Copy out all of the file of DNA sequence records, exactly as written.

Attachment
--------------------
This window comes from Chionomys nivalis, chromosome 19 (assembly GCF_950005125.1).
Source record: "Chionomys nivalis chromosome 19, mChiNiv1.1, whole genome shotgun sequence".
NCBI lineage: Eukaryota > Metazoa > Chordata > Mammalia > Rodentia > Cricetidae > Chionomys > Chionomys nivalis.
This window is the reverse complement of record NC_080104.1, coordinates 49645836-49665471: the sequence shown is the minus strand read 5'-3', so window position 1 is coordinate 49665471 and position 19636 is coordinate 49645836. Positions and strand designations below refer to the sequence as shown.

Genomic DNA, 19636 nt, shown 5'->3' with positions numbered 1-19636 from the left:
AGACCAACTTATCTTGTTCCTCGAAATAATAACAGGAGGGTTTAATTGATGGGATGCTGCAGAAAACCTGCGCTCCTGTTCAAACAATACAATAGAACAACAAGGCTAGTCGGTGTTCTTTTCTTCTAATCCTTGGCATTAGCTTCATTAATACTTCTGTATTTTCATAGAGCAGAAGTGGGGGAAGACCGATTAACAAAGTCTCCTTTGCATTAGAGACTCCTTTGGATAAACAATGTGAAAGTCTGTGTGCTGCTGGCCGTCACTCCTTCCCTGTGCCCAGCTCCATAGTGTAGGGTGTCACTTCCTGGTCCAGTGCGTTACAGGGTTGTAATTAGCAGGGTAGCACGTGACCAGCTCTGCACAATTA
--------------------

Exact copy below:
This window comes from Chionomys nivalis, chromosome 19 (assembly GCF_950005125.1).
Source record: "Chionomys nivalis chromosome 19, mChiNiv1.1, whole genome shotgun sequence".
NCBI lineage: Eukaryota > Metazoa > Chordata > Mammalia > Rodentia > Cricetidae > Chionomys > Chionomys nivalis.
This window is the reverse complement of record NC_080104.1, coordinates 49645836-49665471: the sequence shown is the minus strand read 5'-3', so window position 1 is coordinate 49665471 and position 19636 is coordinate 49645836. Positions and strand designations below refer to the sequence as shown.

Genomic DNA, 19636 nt, shown 5'->3' with positions numbered 1-19636 from the left:
AGACCAACTTATCTTGTTCCTCGAAATAATAACAGGAGGGTTTAATTGATGGGATGCTGCAGAAAACCTGCGCTCCTGTTCAAACAATACAATAGAACAACAAGGCTAGTCGGTGTTCTTTTCTTCTAATCCTTGGCATTAGCTTCATTAATACTTCTGTATTTTCATAGAGCAGAAGTGGGGGAAGACCGATTAACAAAGTCTCCTTTGCATTAGAGACTCCTTTGGATAAACAATGTGAAAGTCTGTGTGCTGCTGGCCGTCACTCCTTCCCTGTGCCCAGCTCCATAGTGTAGGGTGTCACTTCCTGGTCCAGTGCGTTACAGGGTTGTAATTAGCAGGGTAGCACGTGACCAGCTCTGCACAATTA